Love During Lockdown: Sexpert on Relationships and the Sex Life of Poles During Pandemic
Interest in online pornography has increased during the pandemic, and in Polish relationships there are more conflicts and domestic violence – and more sex. Social isolation is often a survival test for a relationship, teacher, sexologist and family counselor Professor Zbigniew Izdebski says in an interview with PAP.
So far, stress and fatigue have been the biggest obstacles in sexual relations of Poles. But with the coronavirus lockdown people are forced to spend more time together; they can talk more and have sex more often. But they are not always able to benefit from this for a number of reasons, says Professor Zbigniew Izdebski, head of the Department of Biomedical Basics of Development and Sexology at the University of Warsaw and the Department of Humanization in Medicine and Sexology at the University of Zielona Góra.
According to the researcher, social isolation is a huge survival test for a relationship, especially one that has already had its problems. This applies to both toxic relationships and 'neutral' ones. “More people can decide to part ways. They do not get along, which is even more apparent during the isolation, or they feel lonely despite being together,” he says.
Professor Izdebski's previous research shows that 10 percent of Polish women and men live in so-called parallel relationships. He is interested in the dynamics of these relationships after the epidemic, because - as he says - some people have remained in a relationship until now only because they had a second partner.
Not only parents, but also their children spend more time at home, which can hinder intimate life. This results in conflicts in relationships and in contacts with children.
Izdebski says: “Research shows that in recent years the Polish family has largely left the upbringing process to school. Isolation has made us spend more time together, but this is not a friendly time to raise children and introduce certain rigors. This results in additional tensions in relations with children. And you can't just slam the door and leave the house.”
He emphasizes that the sense of intimacy has to be maintained at home, for example it is better to refrain from entering a teenager's room without knocking. “Children should also knock when they enter their parents' room. This avoids unnecessary conflicts. Everyone needs their own space, especially now during the period of isolation,' he says.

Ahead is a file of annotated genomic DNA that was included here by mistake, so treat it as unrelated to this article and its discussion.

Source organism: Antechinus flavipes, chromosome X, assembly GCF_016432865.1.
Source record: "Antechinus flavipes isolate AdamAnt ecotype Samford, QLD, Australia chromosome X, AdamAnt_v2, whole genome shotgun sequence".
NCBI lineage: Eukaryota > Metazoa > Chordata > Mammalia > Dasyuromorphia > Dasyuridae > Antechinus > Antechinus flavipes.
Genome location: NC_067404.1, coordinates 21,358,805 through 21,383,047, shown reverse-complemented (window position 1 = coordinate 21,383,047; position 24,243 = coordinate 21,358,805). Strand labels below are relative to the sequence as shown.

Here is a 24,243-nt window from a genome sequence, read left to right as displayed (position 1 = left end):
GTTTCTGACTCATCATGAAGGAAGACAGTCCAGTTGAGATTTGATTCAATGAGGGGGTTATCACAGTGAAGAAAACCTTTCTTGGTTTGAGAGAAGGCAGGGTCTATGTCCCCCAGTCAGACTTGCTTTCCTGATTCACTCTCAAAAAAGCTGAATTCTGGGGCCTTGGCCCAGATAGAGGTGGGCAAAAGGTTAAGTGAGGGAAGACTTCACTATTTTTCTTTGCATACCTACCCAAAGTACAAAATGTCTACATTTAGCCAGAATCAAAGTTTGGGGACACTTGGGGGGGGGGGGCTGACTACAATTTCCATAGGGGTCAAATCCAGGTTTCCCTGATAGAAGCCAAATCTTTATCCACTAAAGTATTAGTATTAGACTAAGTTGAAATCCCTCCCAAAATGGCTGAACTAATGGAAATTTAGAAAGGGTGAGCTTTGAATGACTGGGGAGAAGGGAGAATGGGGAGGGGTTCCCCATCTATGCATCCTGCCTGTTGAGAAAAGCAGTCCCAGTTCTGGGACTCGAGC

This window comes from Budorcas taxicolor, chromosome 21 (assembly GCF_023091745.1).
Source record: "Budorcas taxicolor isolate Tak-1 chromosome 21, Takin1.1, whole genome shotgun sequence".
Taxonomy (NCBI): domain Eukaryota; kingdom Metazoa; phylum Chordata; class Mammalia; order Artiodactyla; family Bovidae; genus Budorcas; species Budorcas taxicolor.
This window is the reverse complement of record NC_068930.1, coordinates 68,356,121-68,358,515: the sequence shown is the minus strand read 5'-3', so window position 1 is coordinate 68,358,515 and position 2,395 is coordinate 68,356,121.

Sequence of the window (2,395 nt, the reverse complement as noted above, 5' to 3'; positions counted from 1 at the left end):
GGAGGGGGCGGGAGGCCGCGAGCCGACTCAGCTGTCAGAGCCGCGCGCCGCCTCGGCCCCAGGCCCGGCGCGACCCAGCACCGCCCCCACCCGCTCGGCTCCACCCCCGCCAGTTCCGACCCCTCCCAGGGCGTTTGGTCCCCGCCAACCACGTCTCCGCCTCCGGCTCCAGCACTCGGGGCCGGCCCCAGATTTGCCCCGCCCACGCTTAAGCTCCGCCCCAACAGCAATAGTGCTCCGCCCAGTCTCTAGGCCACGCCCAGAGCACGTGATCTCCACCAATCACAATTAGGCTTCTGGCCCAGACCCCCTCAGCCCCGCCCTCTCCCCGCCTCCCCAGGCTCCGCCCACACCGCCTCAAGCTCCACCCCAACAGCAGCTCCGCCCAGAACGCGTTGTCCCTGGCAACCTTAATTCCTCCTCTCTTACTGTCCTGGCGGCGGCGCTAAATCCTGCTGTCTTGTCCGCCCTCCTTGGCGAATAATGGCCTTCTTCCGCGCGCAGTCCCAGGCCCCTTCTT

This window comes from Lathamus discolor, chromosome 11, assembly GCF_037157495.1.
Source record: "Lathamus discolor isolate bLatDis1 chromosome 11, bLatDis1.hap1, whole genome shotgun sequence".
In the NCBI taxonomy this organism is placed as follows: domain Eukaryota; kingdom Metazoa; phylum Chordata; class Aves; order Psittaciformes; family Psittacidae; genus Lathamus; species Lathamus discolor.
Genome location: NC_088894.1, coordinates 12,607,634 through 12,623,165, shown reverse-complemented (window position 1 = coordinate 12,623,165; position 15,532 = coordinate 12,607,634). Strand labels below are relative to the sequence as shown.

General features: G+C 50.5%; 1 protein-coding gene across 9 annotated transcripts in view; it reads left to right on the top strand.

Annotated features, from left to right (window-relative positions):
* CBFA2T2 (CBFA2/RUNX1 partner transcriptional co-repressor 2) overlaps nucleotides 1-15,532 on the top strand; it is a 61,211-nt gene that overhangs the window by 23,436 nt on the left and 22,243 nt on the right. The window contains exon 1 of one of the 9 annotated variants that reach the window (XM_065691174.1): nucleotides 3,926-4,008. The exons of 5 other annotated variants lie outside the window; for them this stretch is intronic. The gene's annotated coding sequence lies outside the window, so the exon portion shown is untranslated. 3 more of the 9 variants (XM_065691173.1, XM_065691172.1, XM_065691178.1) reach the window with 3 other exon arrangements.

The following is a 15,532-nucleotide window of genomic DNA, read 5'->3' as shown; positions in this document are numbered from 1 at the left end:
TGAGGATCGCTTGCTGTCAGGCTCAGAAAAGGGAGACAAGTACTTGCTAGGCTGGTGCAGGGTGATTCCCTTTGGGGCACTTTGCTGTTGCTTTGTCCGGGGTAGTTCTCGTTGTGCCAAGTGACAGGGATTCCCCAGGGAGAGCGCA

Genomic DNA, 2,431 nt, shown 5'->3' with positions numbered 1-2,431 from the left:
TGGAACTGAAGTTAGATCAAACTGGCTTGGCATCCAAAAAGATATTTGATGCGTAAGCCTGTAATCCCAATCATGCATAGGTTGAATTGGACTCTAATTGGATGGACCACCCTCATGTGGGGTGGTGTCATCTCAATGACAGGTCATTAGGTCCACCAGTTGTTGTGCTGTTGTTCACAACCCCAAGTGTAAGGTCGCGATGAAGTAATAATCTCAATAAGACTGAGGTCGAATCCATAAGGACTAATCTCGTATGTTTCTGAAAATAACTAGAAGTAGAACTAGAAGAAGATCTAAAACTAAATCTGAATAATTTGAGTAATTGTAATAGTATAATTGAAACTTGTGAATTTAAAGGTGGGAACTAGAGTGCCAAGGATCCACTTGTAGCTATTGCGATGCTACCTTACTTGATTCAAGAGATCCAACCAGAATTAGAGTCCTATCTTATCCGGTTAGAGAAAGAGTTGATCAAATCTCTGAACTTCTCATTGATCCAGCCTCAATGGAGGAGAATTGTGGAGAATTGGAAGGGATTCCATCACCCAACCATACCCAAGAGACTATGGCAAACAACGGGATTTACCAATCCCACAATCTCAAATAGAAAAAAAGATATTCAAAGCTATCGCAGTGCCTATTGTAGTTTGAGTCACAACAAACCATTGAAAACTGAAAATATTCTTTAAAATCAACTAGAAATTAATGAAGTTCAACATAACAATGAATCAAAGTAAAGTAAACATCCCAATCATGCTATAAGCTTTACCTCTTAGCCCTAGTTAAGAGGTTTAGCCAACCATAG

Should a rise in pregnancies be expected as a result of the epidemic and the requirement to stay home? “Not necessarily, because there is a real fear of coronavirus infection and its consequences, as well as of job loss. In addition, we do not know how people in Poland handle the issue of contraceptives during social isolation,' the professor adds.
Izdebski says he is not worried about so-called singles since “some people living alone do not necessarily feel strong effects of social isolation, because they are often happy in solitude, and the Internet, including dating sites, helps stay in contact with others.”
He adds that the number of people dating online has also increased, and they have recently started to meet in the real world, as the fear of infection is gradually weakening.
In his opinion, the demand for help from psychiatrists, psychologists and psychotherapists will increase in the near future, which is already visible. Although he admits that some people, especially in corporations, handle remote work well and it is not as burdensome for them as direct work in the office.
Professor Izdebski is the author of many reports on the sexual behaviour of Poles. Another paper titled 'Health and sex life of Polish women and men aged 18-49 in 2017. A research study against the background of changes since 1997' will be published at the end of June 2020. Currently Izdebski is carrying out a research project on sexual health and relationships during the coronavirus pandemic.
“We do not yet have the results of surveys, we can only talk about certain observations resulting from the practice of sexologists and psychologists. Many of them are disturbing,” he says.
Observations to date show that interest in online pornography has increased. “During the coronavirus pandemic, it may be one of the few pleasures for some people. Sometimes it is an inspiration to revive sexual contact in a relationship. But in some cases, people may get bored with pornography they used to watch, and start looking for new sensations, enter websites they haven't even thought of before,” he says.
A more serious problem is domestic violence, which also happens during the pandemic. This applies not only to physical and mental violence, but also to sexual violence, including marital rape.
Izdebski says: “The danger is that such situations do not have to cease with the end of the pandemic. I hope that we will learn a lot about this subject from our research.”
Author: Zbigniew Wojtasiński
zbw/ zan/ kap/